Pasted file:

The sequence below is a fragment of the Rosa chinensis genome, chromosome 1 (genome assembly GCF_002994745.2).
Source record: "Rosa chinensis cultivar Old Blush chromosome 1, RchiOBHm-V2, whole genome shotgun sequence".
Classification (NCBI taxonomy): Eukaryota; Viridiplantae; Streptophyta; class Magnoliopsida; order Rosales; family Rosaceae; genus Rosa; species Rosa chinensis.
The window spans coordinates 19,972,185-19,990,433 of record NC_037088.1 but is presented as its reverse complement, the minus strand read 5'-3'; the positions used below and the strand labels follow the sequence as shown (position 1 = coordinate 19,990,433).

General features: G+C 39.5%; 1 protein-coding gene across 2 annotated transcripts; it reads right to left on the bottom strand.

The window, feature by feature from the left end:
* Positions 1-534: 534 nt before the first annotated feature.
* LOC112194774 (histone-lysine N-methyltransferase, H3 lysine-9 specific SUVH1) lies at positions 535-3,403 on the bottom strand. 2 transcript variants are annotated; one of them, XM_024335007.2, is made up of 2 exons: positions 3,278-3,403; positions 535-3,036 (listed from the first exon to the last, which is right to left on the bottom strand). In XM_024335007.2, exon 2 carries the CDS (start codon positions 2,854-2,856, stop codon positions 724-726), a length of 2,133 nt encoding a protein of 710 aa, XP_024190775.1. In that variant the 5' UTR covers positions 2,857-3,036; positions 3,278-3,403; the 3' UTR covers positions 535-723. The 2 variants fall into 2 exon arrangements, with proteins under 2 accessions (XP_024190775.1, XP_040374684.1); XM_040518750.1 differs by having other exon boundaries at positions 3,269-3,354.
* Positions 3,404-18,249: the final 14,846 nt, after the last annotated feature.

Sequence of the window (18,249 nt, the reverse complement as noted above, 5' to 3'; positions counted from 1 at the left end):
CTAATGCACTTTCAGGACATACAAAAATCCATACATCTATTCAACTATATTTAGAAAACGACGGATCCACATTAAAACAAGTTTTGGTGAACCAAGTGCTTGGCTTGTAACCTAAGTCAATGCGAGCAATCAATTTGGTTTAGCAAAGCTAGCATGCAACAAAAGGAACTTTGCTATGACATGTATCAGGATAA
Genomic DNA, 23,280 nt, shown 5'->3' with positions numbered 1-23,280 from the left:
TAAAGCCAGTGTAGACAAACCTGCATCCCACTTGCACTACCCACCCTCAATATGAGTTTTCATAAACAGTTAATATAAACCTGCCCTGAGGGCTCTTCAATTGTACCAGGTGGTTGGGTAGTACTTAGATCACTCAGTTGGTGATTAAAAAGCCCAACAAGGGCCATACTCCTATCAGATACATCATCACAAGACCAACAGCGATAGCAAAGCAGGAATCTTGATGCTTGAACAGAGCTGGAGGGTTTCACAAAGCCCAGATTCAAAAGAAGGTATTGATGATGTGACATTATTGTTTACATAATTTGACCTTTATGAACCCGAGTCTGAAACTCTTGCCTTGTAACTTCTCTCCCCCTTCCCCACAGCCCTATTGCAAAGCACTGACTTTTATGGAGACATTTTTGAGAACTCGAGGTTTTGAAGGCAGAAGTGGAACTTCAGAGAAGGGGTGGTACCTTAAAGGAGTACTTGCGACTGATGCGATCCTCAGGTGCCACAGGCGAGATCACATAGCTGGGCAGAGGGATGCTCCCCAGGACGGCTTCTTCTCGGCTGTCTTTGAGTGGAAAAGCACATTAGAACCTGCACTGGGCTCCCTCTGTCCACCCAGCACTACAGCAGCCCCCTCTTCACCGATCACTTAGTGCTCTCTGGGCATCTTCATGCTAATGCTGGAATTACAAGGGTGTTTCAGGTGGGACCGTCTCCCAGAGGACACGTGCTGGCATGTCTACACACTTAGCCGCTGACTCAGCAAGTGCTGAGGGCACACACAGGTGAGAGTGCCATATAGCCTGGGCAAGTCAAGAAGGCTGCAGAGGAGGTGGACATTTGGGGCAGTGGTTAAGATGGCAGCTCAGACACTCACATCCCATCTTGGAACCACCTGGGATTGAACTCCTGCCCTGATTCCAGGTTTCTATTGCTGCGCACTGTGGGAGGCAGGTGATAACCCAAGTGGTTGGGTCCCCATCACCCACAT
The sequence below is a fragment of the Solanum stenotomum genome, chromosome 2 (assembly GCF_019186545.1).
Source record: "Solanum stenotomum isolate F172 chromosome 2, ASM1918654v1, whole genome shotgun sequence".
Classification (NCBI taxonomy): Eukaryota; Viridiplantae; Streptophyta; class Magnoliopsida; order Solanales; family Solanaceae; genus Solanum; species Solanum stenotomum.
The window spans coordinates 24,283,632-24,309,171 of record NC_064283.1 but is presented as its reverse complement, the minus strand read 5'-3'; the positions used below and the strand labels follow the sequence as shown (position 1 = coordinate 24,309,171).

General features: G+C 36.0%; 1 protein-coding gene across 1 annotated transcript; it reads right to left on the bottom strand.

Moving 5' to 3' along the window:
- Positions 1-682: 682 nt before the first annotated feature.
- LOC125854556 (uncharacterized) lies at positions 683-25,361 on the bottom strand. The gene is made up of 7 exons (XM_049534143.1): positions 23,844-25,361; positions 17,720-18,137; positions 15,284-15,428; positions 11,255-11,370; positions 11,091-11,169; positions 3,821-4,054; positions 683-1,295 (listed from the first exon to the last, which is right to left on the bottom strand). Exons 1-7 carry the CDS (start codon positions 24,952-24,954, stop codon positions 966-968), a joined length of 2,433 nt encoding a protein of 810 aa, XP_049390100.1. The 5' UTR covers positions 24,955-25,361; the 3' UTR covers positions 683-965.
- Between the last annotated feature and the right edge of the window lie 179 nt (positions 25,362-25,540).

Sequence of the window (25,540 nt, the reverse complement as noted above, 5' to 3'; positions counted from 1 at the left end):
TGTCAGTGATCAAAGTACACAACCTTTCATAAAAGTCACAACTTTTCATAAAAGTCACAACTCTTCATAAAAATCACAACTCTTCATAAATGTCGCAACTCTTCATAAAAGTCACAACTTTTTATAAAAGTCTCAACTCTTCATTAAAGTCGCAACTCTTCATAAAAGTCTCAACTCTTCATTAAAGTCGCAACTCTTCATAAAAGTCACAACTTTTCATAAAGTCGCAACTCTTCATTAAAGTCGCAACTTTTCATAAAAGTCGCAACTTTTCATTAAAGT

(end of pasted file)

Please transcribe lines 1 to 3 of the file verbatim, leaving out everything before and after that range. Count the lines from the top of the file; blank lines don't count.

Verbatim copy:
The sequence below is a fragment of the Rosa chinensis genome, chromosome 1 (genome assembly GCF_002994745.2).
Source record: "Rosa chinensis cultivar Old Blush chromosome 1, RchiOBHm-V2, whole genome shotgun sequence".
Classification (NCBI taxonomy): Eukaryota; Viridiplantae; Streptophyta; class Magnoliopsida; order Rosales; family Rosaceae; genus Rosa; species Rosa chinensis.